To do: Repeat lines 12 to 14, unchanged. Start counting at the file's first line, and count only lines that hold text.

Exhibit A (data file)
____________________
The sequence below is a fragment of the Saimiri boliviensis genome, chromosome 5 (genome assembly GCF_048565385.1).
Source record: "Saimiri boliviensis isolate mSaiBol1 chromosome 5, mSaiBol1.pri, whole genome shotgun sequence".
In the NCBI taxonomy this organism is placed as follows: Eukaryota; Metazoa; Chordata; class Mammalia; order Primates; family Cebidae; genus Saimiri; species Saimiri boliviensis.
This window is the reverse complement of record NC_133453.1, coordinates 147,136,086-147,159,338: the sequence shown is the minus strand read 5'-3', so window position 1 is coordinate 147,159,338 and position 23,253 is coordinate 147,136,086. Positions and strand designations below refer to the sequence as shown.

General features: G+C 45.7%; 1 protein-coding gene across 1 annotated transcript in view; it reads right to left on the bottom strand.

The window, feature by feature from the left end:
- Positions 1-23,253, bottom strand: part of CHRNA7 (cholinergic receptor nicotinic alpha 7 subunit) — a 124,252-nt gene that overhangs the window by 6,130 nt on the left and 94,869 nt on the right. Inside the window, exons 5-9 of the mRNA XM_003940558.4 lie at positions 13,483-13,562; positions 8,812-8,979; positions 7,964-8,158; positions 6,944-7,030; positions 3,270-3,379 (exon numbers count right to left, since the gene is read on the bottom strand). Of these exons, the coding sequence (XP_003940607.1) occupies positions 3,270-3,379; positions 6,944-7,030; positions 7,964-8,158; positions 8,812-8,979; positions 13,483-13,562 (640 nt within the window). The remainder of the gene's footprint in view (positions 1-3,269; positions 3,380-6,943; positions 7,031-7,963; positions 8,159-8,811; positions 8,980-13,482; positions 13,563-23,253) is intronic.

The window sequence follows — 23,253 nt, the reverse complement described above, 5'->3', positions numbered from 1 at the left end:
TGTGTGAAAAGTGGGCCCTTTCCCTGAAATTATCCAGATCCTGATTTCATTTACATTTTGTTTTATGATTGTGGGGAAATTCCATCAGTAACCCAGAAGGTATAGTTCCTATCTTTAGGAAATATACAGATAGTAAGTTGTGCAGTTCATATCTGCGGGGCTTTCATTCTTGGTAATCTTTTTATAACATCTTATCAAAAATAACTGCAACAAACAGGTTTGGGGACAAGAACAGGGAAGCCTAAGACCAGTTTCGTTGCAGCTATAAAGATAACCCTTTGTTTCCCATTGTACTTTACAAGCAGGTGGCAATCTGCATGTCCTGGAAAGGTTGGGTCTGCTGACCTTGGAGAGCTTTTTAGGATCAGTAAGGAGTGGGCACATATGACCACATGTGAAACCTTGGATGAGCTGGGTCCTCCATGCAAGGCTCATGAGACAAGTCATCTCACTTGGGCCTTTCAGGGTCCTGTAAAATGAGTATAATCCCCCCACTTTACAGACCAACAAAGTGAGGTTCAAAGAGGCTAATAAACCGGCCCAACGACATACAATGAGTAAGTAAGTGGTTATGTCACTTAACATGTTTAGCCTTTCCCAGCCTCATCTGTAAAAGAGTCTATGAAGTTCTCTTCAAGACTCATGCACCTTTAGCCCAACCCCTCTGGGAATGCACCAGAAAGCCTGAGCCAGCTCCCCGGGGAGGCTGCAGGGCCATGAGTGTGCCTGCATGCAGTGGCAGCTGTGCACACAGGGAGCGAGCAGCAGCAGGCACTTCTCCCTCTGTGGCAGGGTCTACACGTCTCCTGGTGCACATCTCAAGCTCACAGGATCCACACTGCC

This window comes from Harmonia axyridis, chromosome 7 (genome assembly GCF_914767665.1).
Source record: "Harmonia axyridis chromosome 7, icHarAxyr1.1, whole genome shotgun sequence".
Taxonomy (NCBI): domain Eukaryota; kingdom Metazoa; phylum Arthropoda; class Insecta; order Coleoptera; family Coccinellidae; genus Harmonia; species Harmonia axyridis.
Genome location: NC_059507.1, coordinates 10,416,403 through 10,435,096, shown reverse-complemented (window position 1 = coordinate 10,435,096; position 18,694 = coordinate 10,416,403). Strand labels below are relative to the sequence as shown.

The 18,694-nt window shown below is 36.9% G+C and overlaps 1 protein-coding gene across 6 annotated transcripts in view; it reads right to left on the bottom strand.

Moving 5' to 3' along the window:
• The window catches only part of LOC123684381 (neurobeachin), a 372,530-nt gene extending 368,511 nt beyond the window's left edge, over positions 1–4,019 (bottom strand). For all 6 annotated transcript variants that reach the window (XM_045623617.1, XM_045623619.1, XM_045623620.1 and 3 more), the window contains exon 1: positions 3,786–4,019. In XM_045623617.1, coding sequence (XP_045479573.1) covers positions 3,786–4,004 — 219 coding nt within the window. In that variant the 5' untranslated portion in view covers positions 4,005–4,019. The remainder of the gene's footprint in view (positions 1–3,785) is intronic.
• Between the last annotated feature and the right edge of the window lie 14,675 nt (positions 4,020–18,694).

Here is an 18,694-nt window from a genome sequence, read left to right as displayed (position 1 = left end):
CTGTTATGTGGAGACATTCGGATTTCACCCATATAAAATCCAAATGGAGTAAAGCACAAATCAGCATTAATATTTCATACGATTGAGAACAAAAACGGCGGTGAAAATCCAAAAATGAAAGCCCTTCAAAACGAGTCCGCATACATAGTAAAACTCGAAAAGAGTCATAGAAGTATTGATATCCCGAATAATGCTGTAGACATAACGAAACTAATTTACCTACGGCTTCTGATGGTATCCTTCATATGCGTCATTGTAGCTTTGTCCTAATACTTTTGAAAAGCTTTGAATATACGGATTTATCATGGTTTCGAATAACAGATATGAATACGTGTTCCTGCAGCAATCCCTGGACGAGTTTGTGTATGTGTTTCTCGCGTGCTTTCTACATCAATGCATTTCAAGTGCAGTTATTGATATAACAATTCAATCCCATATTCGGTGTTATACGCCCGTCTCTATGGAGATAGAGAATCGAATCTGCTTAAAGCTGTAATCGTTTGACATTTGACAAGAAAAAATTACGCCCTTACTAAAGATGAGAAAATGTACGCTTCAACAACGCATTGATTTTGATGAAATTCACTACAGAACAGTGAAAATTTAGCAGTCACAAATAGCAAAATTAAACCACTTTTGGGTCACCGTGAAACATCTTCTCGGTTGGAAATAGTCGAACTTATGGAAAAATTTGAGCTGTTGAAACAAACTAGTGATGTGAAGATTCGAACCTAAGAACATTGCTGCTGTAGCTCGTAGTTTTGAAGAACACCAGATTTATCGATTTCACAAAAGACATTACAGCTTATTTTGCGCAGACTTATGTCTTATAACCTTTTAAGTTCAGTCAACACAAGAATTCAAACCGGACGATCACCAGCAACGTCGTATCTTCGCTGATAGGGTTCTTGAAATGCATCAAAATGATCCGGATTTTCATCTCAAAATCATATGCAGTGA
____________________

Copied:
Taxonomy (NCBI): domain Eukaryota; kingdom Metazoa; phylum Arthropoda; class Insecta; order Coleoptera; family Coccinellidae; genus Harmonia; species Harmonia axyridis.
Genome location: NC_059507.1, coordinates 10,416,403 through 10,435,096, shown reverse-complemented (window position 1 = coordinate 10,435,096; position 18,694 = coordinate 10,416,403). Strand labels below are relative to the sequence as shown.

The 18,694-nt window shown below is 36.9% G+C and overlaps 1 protein-coding gene across 6 annotated transcripts in view; it reads right to left on the bottom strand.